EDITORIAL: Same old song: Nevada test scores an embarrassment

Another day, more dismal news regarding the Nevada public school system and academic achievement.

ACT scores released Monday show no gains for the third straight year. A paltry 10 percent of state high school juniors scored high enough in four categories — English, math, reading and science — to be considered “college ready.”

That puts the state among the lowest in the country. But that’s old news.

The ACT results track nicely with other standardized test scores that show far too many students — particularly in the Clark County School District — well below proficiency levels in reading and math. It also helps explain why more than half of Nevada high school graduates who attend a state institution of higher learning need remedial instruction.

“Our communities in Nevada face challenges,” said Steve Canavero, the state superintendent of education. “Those challenges, we know, impact the education of our students. I fundamentally reject that those challenges are unique or different than challenges facing other states who have achieved these benchmarks or higher. Our kids are capable.”

Those are certainly uplifting sentiments. But it will take more than encouraging words to overcome the culture of mediocrity that has pervaded the state’s public school system for decades. It will take aggressive innovation, high expectations and a willingness to entertain bold reform that might create discomfort for entrenched interests.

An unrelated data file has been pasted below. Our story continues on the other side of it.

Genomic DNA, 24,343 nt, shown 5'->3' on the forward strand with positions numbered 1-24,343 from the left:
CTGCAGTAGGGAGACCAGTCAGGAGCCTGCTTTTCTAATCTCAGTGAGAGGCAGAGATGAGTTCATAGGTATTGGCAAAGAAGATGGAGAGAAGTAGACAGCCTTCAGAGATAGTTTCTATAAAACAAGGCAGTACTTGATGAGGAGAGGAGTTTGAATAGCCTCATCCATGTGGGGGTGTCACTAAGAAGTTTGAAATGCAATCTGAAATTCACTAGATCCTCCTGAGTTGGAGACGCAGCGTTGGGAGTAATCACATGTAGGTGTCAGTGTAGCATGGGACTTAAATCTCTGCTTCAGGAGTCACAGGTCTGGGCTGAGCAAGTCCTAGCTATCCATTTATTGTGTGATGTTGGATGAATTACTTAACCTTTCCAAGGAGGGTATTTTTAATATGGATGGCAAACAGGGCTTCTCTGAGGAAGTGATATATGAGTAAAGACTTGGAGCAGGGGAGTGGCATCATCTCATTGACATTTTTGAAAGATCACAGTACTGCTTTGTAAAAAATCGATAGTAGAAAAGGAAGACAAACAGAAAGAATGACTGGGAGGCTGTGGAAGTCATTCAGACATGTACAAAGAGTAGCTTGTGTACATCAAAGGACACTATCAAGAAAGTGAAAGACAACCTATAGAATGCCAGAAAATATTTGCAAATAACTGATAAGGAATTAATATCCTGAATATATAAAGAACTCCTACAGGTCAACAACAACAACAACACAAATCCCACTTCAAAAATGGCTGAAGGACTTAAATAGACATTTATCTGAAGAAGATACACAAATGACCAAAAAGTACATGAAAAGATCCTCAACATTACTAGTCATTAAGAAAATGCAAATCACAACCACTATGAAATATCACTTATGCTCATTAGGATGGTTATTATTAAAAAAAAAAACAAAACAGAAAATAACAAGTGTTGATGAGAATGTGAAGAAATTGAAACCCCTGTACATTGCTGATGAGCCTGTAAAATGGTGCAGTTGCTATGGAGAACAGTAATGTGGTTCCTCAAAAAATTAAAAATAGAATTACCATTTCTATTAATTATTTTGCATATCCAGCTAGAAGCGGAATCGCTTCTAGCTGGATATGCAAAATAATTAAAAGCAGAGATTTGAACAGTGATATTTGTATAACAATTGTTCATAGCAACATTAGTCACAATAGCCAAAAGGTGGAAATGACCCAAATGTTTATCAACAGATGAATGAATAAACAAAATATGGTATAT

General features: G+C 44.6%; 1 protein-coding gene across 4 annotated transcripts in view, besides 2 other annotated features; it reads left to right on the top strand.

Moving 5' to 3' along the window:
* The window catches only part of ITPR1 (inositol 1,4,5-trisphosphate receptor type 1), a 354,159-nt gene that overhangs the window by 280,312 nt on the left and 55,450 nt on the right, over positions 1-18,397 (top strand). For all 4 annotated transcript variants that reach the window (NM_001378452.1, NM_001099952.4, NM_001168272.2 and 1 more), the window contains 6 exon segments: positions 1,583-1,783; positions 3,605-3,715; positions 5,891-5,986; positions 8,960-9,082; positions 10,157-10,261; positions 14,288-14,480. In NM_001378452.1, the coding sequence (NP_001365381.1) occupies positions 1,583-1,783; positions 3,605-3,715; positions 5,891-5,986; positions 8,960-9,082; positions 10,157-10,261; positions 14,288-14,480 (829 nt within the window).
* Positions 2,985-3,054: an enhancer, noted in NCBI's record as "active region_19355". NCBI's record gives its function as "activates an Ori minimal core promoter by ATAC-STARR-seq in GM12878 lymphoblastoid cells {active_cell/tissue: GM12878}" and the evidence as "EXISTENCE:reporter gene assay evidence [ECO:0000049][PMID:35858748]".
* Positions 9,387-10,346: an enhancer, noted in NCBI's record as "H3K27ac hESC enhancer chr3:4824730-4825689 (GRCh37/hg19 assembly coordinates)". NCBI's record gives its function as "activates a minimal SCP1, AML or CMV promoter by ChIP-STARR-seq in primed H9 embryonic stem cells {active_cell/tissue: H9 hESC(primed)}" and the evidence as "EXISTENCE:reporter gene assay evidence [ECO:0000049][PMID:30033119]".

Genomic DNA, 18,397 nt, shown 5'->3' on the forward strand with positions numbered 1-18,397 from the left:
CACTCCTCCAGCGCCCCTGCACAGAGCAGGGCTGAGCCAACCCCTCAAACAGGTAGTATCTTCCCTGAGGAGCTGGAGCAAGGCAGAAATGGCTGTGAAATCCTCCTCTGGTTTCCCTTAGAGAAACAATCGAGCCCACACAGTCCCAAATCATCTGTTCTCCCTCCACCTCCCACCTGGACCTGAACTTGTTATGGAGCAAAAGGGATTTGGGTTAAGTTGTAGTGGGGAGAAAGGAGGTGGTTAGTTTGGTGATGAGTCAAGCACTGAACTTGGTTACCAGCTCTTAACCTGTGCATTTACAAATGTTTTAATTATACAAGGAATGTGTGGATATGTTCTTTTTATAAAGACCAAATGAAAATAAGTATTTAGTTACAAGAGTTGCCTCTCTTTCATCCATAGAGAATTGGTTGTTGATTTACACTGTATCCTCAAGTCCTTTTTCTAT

Unfortunately, too many policymakers are wedded to the powerful education establishment, which seems all too comfortable with the status quo. Case in point: The 2017 legislative session during which Democrats, courting the teacher unions, blocked or attempted to roll back modest proposals intended to promote educational choice and accountability and to decentralize the Clark County School District.

The monotonous “money, money, money” mantra from apologists has grown stale and laughable. State spending on K-12 has jumped 73 percent in the past decade, the Nevada Policy Research Institute notes. At what point can taxpayers expect results? Tolerance, in this case, is no virtue.

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